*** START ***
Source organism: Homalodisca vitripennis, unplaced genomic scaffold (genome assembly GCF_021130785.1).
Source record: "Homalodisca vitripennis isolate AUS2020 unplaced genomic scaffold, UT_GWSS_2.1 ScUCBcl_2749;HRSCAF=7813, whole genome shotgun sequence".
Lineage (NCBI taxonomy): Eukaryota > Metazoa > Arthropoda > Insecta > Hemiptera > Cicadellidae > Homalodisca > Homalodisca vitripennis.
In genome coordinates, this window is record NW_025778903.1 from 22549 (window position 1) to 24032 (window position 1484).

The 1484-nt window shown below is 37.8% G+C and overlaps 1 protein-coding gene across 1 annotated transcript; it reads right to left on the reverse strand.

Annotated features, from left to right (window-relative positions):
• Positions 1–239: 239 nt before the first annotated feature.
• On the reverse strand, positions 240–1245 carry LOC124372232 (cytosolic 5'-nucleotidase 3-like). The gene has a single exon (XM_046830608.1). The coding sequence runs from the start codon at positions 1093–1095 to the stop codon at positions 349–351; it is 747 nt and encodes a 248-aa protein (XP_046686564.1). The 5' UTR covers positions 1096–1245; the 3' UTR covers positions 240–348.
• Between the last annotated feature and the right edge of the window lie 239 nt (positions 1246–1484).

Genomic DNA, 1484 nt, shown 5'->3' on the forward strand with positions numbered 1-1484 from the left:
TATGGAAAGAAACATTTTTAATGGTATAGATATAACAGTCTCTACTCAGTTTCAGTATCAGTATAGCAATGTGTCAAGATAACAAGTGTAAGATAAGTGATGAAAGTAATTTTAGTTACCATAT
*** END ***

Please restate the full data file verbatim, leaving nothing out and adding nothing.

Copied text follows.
Source organism: Homalodisca vitripennis, unplaced genomic scaffold (genome assembly GCF_021130785.1).
Source record: "Homalodisca vitripennis isolate AUS2020 unplaced genomic scaffold, UT_GWSS_2.1 ScUCBcl_2749;HRSCAF=7813, whole genome shotgun sequence".
Lineage (NCBI taxonomy): Eukaryota > Metazoa > Arthropoda > Insecta > Hemiptera > Cicadellidae > Homalodisca > Homalodisca vitripennis.
In genome coordinates, this window is record NW_025778903.1 from 22549 (window position 1) to 24032 (window position 1484).

The 1484-nt window shown below is 37.8% G+C and overlaps 1 protein-coding gene across 1 annotated transcript; it reads right to left on the reverse strand.

Annotated features, from left to right (window-relative positions):
• Positions 1–239: 239 nt before the first annotated feature.
• On the reverse strand, positions 240–1245 carry LOC124372232 (cytosolic 5'-nucleotidase 3-like). The gene has a single exon (XM_046830608.1). The coding sequence runs from the start codon at positions 1093–1095 to the stop codon at positions 349–351; it is 747 nt and encodes a 248-aa protein (XP_046686564.1). The 5' UTR covers positions 1096–1245; the 3' UTR covers positions 240–348.
• Between the last annotated feature and the right edge of the window lie 239 nt (positions 1246–1484).

Genomic DNA, 1484 nt, shown 5'->3' on the forward strand with positions numbered 1-1484 from the left:
TATGGAAAGAAACATTTTTAATGGTATAGATATAACAGTCTCTACTCAGTTTCAGTATCAGTATAGCAATGTGTCAAGATAACAAGTGTAAGATAAGTGATGAAAGTAATTTTAGTTACCATAT